"Well, I'm with the Peggy Sucks Campaign. Now why don't you get out of my yard."
He says Deetjen calmed down a bit when Stevens' father, Jim, came out, because Deetjen knew the longtime Deerfield resident. But he told Stevens that he was taking the signs to the Zoning Board and that it was a $50 fine for every one he put up.
That was Stevens' maiden voyage into Deerfield politics. Deetjen, who was allied with Capellini, resigned amid controversy in 2006 after a series of scandals capped off by a racist outburst at an airport. (After that, Stevens took to calling the black sedan "Racist One").
Now Stevens is celebrating the demise of Capellini, who is facing a felony unlawful-compensation charge. The corruption charge involves an office building deal that I first reported on in 2006.
The truth is that State Attorney Michael Satz usually won't investigate public corruption without a citizen's complaint. Stevens filled that role — and all he did was write a quick letter with a New Times article attached.
"My letter was a lot more powerful than my one vote," Stevens says. "I voted Al Capellini out of office."
When people question how much credit he deserves, Stevens, who says he has an IQ "north of 140," counters: "The novice copies; the genius steals."
He again employs this maxim when explaining his role in Commissioner Gonot's downfall, which is full of intrigue and secrecy.
You might think Stevens would have been an ally of Gonot's given that they shared a common enemy in Capellini. Not so. Stevens went after Gonot just as hard, goading him on his blog by, among other things, calling him Shitbird. Not the highest level of political discourse, but it had its desired effect: Gonot railed against Stevens, saying he was sure his antagonist was crazy and possibly dangerous.
The Gonot camp responded by spreading information about Stevens, some of which he felt was privileged, including the make of his car. It dawned on him one day that Gonot's campaign manager, Brad Chalker, a community service aide for the Coconut Creek Police Department, must have been pulling law enforcement information up on him.
So Stevens complained to Coconut Creek City Manager John Kelly, who began an investigation and learned that Chalker had indeed pulled up Stevens' driver's license info. In addition, it was learned that Chalker had engaged in sex-related communications on his computer that the city deemed inappropriate. He was fired.
Chalker defends looking up Stevens' info. "I was concerned this guy was going to show up somewhere or knock on my door. I wanted to see his picture to see what he looked like if I did run into him. I didn't know what he was capable of, and if he was around me, I wanted to know it."
After damaging the Gonot camp with the Chalker firing, Stevens teamed up with Tauber, the Capellini loyalist who had led a failed effort to have Gonot recalled from office.
Tauber, who has described Stevens as "radioactive," doesn't like to talk about his involvement with bringing down Gonot. But Stevens doesn't mind.
He says Tauber began to email him information about Gonot's bank account and said the information was coming from a good source: Gonot's wife, Debbie, with whom the commissioner was going through a divorce.
"Debbie Gonot was passing the information to Chris Tauber, and he was ultimately getting it to me," Stevens says. "I never saw the bank records. Tauber told me he had seen the bank records. It was a BankAtlantic account, a joint account between Gonot and Debbie."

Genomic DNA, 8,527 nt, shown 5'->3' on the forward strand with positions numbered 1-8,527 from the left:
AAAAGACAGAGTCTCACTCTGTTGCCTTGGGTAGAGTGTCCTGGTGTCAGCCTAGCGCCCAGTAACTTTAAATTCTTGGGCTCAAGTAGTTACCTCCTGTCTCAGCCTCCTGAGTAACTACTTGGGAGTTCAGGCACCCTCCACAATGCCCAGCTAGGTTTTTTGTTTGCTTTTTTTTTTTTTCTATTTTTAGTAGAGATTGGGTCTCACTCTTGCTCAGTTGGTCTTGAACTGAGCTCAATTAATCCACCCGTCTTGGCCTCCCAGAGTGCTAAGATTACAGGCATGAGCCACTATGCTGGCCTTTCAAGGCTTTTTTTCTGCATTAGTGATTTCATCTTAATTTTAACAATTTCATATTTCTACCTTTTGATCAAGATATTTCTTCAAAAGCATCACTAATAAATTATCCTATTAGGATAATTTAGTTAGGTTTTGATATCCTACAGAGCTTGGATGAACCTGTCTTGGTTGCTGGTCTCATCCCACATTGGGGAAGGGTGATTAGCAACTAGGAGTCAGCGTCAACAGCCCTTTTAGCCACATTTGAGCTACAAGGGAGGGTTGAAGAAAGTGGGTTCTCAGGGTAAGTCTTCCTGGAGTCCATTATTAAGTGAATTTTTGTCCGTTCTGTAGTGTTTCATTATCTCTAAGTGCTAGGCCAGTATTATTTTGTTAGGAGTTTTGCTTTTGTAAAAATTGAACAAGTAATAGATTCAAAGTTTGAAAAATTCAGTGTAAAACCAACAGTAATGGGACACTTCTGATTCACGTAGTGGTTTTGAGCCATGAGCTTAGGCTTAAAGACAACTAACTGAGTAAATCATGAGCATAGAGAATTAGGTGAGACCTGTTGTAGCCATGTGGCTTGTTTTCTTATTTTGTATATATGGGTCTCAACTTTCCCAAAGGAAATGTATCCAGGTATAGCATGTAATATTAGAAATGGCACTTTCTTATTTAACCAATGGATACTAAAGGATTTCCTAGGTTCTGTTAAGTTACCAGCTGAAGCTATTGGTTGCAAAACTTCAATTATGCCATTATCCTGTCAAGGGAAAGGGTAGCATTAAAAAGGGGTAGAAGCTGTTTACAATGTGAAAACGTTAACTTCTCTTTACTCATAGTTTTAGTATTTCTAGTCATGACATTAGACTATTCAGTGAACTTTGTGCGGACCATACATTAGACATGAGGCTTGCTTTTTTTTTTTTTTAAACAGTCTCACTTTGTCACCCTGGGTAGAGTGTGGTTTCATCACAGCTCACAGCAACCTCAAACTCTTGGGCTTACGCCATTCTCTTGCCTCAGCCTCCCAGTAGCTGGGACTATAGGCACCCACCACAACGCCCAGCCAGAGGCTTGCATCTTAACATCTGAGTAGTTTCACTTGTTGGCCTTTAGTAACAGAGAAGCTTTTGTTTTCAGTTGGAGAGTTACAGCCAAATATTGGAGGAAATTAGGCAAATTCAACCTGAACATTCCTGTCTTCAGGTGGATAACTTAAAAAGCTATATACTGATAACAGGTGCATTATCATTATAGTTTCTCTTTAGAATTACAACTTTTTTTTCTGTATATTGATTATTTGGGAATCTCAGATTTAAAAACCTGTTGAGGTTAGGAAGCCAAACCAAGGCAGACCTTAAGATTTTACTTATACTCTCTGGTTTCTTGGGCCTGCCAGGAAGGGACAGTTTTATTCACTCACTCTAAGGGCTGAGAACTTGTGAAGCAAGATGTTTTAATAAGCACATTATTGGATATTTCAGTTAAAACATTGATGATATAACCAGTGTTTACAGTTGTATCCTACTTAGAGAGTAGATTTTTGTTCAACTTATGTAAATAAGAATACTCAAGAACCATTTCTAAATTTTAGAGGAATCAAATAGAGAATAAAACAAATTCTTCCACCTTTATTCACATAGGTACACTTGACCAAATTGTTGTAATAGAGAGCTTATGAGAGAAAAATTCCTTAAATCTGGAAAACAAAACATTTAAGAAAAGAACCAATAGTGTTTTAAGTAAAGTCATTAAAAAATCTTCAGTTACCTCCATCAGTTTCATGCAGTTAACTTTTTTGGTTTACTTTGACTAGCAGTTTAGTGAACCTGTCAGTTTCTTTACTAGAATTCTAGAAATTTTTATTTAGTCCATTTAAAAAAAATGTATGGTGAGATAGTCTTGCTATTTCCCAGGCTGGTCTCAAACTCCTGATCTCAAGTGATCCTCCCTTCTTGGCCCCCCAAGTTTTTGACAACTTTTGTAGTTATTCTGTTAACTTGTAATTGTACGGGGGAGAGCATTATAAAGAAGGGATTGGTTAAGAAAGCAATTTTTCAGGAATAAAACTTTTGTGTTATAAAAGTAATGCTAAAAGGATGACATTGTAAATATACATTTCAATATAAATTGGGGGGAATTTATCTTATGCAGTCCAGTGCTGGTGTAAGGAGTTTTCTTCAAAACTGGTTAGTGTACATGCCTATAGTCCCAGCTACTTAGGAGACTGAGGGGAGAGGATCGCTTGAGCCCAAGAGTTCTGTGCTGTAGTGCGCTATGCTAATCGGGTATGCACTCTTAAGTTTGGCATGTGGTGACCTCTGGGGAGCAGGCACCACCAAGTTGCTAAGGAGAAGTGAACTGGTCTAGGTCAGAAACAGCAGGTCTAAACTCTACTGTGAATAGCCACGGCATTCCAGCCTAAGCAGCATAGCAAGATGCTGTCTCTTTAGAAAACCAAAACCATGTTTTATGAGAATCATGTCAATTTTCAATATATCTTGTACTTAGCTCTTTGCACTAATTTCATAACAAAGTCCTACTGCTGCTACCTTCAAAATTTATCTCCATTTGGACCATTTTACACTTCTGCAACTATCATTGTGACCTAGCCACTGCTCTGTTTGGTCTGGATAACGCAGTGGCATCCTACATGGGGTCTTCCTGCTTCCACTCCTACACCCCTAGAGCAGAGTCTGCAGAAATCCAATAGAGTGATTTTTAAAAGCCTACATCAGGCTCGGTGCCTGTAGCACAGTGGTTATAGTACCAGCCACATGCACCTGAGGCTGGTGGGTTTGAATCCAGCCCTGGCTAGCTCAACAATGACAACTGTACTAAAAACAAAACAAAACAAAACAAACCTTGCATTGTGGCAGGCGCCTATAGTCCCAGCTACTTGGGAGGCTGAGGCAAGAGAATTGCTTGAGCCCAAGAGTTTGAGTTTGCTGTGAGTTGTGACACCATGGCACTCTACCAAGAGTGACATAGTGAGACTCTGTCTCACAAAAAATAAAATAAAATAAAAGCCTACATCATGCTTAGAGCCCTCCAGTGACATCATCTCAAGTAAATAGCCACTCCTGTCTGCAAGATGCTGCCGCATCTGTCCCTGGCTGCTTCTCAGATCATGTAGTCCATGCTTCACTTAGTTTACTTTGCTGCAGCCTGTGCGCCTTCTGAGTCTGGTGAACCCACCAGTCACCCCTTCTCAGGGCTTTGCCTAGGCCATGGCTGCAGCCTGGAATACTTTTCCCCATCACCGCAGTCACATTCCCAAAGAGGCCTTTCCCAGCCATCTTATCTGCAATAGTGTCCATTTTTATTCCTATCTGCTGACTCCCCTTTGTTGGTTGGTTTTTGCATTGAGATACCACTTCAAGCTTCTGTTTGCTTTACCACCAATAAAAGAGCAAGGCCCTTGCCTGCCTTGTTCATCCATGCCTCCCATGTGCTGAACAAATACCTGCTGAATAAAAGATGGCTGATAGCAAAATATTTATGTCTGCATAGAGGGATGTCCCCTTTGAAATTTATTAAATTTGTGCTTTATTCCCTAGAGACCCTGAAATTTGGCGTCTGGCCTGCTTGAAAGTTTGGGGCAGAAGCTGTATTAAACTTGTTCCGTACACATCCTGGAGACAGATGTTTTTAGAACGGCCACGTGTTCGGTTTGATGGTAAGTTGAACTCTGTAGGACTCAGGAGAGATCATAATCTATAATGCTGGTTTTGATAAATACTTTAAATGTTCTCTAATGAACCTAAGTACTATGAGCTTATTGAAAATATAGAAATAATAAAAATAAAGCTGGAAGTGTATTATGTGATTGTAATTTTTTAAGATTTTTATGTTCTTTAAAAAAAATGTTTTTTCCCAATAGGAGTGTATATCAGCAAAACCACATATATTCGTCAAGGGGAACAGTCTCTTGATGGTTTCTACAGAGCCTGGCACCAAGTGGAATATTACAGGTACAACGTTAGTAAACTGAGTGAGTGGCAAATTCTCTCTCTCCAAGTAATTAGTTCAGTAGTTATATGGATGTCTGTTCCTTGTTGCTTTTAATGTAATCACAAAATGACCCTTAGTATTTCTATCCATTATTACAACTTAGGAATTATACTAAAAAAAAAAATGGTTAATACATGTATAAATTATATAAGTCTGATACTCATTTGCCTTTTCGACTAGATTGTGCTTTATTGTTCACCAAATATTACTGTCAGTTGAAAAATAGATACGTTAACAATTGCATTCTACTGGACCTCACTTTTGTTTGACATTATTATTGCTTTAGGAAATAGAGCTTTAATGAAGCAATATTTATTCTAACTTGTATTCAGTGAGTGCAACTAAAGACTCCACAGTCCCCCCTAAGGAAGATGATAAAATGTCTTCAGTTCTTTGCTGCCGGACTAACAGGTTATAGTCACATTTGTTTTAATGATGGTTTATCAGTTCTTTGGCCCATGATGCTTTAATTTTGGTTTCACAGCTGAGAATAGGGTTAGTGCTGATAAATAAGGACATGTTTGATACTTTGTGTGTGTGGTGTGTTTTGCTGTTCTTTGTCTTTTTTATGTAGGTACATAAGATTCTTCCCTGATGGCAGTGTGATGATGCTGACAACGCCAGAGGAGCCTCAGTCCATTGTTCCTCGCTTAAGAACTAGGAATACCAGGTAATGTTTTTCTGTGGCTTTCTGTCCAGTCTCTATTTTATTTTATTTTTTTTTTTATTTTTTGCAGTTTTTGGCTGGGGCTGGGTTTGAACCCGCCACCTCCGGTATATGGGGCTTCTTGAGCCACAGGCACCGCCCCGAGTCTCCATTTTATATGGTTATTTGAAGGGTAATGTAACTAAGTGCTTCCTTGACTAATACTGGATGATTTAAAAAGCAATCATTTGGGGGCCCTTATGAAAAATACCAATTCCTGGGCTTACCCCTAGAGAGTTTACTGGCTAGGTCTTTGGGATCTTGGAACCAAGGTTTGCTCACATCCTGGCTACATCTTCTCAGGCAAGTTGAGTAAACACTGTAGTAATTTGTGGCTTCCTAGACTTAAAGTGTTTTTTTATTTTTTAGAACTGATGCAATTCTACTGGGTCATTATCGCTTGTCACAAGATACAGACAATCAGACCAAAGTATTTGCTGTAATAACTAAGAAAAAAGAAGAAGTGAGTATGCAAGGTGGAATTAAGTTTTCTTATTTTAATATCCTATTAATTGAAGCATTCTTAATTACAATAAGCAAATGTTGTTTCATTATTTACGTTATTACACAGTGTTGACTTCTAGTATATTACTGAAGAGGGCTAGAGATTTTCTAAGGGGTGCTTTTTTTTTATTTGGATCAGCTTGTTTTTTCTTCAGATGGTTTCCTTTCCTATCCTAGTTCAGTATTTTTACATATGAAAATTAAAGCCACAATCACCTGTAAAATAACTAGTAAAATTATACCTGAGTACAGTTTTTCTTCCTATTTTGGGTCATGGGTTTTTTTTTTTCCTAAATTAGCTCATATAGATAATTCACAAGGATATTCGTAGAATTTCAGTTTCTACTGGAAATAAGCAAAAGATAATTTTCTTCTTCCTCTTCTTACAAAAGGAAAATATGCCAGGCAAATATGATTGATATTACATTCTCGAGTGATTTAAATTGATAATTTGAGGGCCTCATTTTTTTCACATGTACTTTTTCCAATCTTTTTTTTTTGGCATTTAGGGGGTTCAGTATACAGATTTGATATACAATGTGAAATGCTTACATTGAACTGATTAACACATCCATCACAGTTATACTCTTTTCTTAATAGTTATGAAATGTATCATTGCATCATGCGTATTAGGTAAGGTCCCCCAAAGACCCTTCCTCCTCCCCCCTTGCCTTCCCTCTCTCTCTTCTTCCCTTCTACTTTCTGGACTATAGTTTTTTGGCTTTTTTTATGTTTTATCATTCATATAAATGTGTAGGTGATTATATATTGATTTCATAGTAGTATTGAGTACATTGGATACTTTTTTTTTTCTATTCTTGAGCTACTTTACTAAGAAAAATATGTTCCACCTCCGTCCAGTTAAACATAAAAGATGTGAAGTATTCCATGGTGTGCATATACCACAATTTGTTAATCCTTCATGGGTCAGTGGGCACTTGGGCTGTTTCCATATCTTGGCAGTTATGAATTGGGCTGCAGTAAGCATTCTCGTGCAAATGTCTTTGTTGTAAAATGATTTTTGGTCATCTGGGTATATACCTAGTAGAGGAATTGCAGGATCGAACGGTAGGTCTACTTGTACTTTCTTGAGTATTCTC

While Capellini's crime is standard political profiteering, Gonot's fall has the touch of Greek tragedy. Gonot's downfall likely began when he became romantically involved with one of his married friends and political supporters, Gerry Brown. That relationship led to divorces in both families, which in the case of Gonot was more bitter than most.
Had those bank records not surfaced, it's a safe bet that Gonot never would have been booked into the Broward County Jail on December 10.
"If he was still married with Debbie, would this have gone down? I don't know, but it makes you wonder," says Gonot's good friend, Chalker.
The bank records showed a deposit of about $5,000 going into his account and a similar amount going out to his divorce attorney. At the same time, Gonot had written a $5,100 check to an old friend, Joe DePrimo, from his campaign account.
Stevens called Christopher Pate, an agent with the Florida Department of Law Enforcement, and told him about the campaign check and what he had learned about the bank account. Pate pulled the records, what Stevens told him checked out, and he worked up a grand theft and official misconduct case against Gonot.
Although Gonot won't discuss the case publicly, he maintains his innocence and tells me he is going to fight the charges.
Stevens, meanwhile, is on top of the world, blogging away about his victories and considering his next move. He initially thought of running for mayor himself but decided against it.
"I am sort of, oh, what is the word I'm thinking of? Unelectable," he says. "They don't like guys who make fun of religion and drop the f bomb."
He says his dad might run for mayor. He's also tepidly backing commission candidate Bill Ganz, a political novice running for Gonot's seat. And he's intimating that, after helping to clean out two-fifths of the City Commission, he might try a kinder, gentler approach.
"Now I am challenging myself," he wrote in a recent blog post. "My buddy told me, 'What good are Superpowers if you use them for evil?' Evil, to this person, would be my continued scathing satirical attacks on the remaining bit players here in town. Therefore, in the coming days, weeks, and months you will start to see my writing undergo a transformative process. Less biting and more substantive. I aim to help the City."
Nice words, but I'm betting that the man who changed Deerfield will find it a lot harder to change himself.